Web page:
In the academic department where I did my doctoral work, one of my professors once said to me, regarding an idea I had proposed as a paper to a particular conference, "Well, you've got the idea, and that's the hardest part." This truly perplexed me, because at the time, I had ideas for at least ten such papers, none of which had anything to do with my dissertation topic.
Fast-forward about eight years to the present, and my running list of ideas for things to write extends into the low triple digits. If the next ten years sees half of those ideas published, that would be a lifetime of scholarship for many people. Add in all of the devotional, non-academic writings that I have done and plan to do—which currently (in print) runs to five entire books and contributions in the form of essays, fiction, and poetry to another thirteen publications—and the list becomes very long indeed . . .
But, the purpose of the present column is not to brag about the contents of my C.V., academic or non-academic; indeed, if having peer-reviewed publications was as valuable in a collegiate setting as so many people seem to think it is, I'd be in a better situation employment-wise than I am at the moment (and have been for the last six years). It is, instead, to stop for a moment and take stock of how much I have left undone rather than what I've actually been able to accomplish thus far.
I am sure I'm not unusual in the fact that I come up with ideas relatively easily, and often have a great deal of enthusiasm for them when that "new idea energy" is strong, all the pieces seem to be falling into place, I'm feeling inspired, and I have the engaged attention to begin work on a new endeavor. But, then other things (inevitably!) come up, one runs into a rough spot, or for whatever reason one loses focus, shifts directions, has one's initial confidence shaken, or in some other manner doesn't see the project through from start to finish. Even with projects where I am able to maintain that level of intensity in the work throughout, toward the end I start to lag, often putting off the finishing touches for days (or longer) because of . . . I'm not even sure what, to be honest, a lot of the time.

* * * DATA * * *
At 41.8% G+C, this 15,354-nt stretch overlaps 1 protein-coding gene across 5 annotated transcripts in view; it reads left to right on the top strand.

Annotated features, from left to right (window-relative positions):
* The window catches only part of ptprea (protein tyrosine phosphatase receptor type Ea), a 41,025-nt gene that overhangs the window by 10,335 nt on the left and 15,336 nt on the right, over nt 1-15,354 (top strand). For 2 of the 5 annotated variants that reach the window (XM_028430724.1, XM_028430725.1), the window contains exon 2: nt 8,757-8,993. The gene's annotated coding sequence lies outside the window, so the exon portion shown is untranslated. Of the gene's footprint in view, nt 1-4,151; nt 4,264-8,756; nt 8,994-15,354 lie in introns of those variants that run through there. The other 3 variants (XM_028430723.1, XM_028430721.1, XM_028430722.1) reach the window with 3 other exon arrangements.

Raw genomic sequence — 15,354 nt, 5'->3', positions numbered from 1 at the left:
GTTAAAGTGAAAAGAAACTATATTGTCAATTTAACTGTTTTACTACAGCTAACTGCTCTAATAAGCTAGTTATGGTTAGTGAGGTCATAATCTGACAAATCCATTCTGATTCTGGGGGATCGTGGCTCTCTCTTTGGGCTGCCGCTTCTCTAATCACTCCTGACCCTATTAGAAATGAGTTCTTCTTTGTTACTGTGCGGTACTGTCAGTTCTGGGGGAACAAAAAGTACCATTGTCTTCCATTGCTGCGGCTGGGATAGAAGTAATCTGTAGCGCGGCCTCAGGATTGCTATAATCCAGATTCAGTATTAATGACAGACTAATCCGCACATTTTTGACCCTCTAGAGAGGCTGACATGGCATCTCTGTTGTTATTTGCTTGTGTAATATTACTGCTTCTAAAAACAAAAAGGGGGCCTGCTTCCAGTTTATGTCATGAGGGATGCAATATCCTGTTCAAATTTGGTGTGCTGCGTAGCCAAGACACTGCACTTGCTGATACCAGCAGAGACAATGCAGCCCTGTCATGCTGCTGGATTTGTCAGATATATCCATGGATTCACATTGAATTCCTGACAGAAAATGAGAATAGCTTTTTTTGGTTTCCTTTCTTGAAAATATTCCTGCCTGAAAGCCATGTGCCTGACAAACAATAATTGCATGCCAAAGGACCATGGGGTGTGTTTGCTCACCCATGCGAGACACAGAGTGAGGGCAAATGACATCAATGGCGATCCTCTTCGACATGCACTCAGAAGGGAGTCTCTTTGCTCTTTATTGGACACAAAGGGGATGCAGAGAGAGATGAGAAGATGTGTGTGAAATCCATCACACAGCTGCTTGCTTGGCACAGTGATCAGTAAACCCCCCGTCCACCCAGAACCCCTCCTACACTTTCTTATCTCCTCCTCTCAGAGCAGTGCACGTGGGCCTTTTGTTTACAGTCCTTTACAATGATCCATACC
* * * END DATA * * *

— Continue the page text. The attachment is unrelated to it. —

I'm entirely certain that once I'm done with a project, yet another will come to take its place in my attentions and further others will soon start to populate my "to do" list. It's never that I think a particular poem, essay, story, book, or other work will be my "last" and my streak of good luck with the writing gods will have run out; it's something else.
This month of July, as part of my devotion to Disciplina, whose holy day began the month, I've been trying to tie up as many loose ends as possible, and to finish as many things as I've started as can be managed by me without going insane or never sleeping. I've had three hard deadlines to achieve this month, with two coming up at the end, and have been able to complete one of them at this stage. I'm sure the other two will sort themselves out; but, in the meantime, a further two with softer deadlines have arisen. I've also just completed my fifth devotional/polytheist book , A Garland for Polydeukion. Looking a bit further ahead, by the end of August, I'd like to have two more short books done and dusted, and I'm fairly certain that will work out as well. But, even if I get all of these things done (and I have every confidence that I'll be able to get at least 90% of them done), I still have four other books to finish up—two of which won't take a lot of effort—and innumerable other projects looming on the horizon.
If I were to die tomorrow, I'd feel pretty happy about what I've accomplished in my life to the present; however, my biggest regrets would be not what I've done, nor even what I've failed to do, but instead what I didn't yet have the chance to do, both in terms of many of these projects, but also as far as all the places that I'd like to visit and people I'd like to meet who I haven't yet had the chance to see or meet. To do all of these things, it takes not only the proper coincidences of opportunity and means (and thus timing), but also work and effort. Books do not write themselves, usually; and even if they do, they don't format and edit themselves. While I may be better off financially in the future (hopefully the near future!), that doesn't mean I'll automatically be able to take that trip to Rome I've wanted to for years just because I may have the money to spare for it. Meeting a person that I like well enough to have a long-term relationship with (or even a shorter-term one—I'm flexible on such matters!) doesn't just depend on me being in the right place at the right time and them being likewise; and even if we are, it's not just a matter of being introduced and then "happily ever after" (or "happily for as long as it goes").